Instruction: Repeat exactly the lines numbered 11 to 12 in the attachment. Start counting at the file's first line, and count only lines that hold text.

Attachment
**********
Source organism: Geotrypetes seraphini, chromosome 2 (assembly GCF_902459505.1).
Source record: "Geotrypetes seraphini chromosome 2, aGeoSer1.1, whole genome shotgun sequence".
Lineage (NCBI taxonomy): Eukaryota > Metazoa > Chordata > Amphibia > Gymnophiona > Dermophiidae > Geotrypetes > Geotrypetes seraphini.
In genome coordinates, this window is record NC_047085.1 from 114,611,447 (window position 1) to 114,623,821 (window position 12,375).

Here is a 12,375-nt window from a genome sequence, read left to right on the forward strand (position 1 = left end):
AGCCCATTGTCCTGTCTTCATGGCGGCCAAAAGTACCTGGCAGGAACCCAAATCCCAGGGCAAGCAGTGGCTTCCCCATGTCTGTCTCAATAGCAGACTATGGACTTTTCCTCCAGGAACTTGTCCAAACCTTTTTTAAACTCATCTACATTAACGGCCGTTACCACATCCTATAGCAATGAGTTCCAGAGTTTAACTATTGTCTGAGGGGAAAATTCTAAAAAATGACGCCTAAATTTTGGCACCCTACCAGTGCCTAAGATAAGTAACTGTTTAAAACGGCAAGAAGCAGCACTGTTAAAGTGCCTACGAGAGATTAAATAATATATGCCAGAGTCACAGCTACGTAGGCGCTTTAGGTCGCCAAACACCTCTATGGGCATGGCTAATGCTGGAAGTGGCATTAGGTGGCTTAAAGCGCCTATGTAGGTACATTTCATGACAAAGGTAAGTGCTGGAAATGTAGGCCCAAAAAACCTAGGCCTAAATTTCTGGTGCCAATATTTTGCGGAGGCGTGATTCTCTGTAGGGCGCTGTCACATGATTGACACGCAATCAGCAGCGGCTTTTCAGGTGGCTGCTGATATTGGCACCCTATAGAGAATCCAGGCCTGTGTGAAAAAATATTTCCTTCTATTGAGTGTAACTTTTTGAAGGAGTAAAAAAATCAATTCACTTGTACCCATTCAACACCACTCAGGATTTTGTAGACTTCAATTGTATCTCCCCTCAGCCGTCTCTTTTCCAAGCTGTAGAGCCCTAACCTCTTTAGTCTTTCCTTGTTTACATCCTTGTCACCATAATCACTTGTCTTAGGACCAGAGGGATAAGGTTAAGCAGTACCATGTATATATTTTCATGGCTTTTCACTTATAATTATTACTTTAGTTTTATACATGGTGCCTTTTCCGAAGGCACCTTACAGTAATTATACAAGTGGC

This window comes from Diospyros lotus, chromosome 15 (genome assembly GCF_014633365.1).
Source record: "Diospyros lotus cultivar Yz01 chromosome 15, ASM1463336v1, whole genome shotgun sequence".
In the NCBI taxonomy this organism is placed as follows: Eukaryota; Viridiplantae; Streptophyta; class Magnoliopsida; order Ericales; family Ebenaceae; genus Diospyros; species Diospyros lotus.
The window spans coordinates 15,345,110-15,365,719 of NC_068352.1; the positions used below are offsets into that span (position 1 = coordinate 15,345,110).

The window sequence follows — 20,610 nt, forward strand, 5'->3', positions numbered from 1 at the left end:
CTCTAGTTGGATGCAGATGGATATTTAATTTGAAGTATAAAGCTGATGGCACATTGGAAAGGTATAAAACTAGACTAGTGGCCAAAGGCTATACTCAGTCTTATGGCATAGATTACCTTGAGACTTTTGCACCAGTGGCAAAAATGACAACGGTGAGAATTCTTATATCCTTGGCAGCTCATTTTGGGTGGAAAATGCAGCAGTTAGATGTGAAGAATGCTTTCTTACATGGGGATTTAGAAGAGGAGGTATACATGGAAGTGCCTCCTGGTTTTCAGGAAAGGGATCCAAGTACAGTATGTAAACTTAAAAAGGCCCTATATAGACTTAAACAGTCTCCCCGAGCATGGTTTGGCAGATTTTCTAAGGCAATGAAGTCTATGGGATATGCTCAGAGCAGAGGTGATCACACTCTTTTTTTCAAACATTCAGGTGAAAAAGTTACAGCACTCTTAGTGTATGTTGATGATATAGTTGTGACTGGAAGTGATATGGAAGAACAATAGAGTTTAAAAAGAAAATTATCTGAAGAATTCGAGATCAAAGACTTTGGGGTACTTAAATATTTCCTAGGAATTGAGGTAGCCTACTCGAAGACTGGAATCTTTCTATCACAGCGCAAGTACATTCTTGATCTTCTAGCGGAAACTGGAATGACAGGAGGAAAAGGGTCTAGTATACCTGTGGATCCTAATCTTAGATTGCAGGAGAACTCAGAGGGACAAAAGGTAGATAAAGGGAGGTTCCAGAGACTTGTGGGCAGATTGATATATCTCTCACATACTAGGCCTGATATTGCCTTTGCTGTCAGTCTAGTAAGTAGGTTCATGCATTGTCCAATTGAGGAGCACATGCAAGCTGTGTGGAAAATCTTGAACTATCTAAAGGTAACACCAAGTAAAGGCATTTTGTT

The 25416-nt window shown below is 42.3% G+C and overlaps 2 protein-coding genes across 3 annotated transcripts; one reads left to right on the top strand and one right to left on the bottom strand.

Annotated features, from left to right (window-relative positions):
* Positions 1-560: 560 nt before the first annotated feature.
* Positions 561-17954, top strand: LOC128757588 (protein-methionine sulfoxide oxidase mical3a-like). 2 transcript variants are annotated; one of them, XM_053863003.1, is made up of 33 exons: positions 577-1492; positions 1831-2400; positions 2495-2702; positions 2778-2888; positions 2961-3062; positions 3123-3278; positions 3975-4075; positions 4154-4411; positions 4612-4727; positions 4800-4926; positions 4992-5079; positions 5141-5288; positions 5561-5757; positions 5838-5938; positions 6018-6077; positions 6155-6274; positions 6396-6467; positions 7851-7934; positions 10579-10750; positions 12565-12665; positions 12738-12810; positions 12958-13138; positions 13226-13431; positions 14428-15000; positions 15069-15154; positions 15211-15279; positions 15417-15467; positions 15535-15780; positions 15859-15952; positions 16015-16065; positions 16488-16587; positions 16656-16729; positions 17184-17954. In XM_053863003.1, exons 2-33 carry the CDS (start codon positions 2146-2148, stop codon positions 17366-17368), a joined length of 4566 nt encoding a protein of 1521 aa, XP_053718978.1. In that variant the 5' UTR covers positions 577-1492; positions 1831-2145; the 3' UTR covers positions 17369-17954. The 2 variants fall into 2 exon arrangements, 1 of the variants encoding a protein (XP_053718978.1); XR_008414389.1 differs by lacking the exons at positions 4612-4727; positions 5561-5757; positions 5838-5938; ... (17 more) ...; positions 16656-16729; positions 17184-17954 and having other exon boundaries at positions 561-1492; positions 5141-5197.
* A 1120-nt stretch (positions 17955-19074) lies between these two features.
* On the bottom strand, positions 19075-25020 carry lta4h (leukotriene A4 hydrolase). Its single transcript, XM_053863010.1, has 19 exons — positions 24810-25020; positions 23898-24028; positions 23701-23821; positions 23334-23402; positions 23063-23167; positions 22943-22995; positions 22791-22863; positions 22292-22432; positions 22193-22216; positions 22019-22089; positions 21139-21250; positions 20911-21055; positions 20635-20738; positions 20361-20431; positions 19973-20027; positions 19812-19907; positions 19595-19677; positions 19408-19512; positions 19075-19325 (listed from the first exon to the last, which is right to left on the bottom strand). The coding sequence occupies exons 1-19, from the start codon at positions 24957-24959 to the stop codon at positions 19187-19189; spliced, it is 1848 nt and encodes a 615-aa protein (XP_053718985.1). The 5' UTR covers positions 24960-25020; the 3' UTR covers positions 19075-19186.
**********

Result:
The window sequence follows — 20,610 nt, forward strand, 5'->3', positions numbered from 1 at the left end:
CTCTAGTTGGATGCAGATGGATATTTAATTTGAAGTATAAAGCTGATGGCACATTGGAAAGGTATAAAACTAGACTAGTGGCCAAAGGCTATACTCAGTCTTATGGCATAGATTACCTTGAGACTTTTGCACCAGTGGCAAAAATGACAACGGTGAGAATTCTTATATCCTTGGCAGCTCATTTTGGGTGGAAAATGCAGCAGTTAGATGTGAAGAATGCTTTCTTACATGGGGATTTAGAAGAGGAGGTATACATGGAAGTGCCTCCTGGTTTTCAGGAAAGGGATCCAAGTACAGTATGTAAACTTAAAAAGGCCCTATATAGACTTAAACAGTCTCCCCGAGCATGGTTTGGCAGATTTTCTAAGGCAATGAAGTCTATGGGATATGCTCAGAGCAGAGGTGATCACACTCTTTTTTTCAAACATTCAGGTGAAAAAGTTACAGCACTCTTAGTGTATGTTGATGATATAGTTGTGACTGGAAGTGATATGGAAGAACAATAGAGTTTAAAAAGAAAATTATCTGAAGAATTCGAGATCAAAGACTTTGGGGTACTTAAATATTTCCTAGGAATTGAGGTAGCCTACTCGAAGACTGGAATCTTTCTATCACAGCGCAAGTACATTCTTGATCTTCTAGCGGAAACTGGAATGACAGGAGGAAAAGGGTCTAGTATACCTGTGGATCCTAATCTTAGATTGCAGGAGAACTCAGAGGGACAAAAGGTAGATAAAGGGAGGTTCCAGAGACTTGTGGGCAGATTGATATATCTCTCACATACTAGGCCTGATATTGCCTTTGCTGTCAGTCTAGTAAGTAGGTTCATGCATTGTCCAATTGAGGAGCACATGCAAGCTGTGTGGAAAATCTTGAACTATCTAAAGGTAACACCAAGTAAAGGCATTTTGTT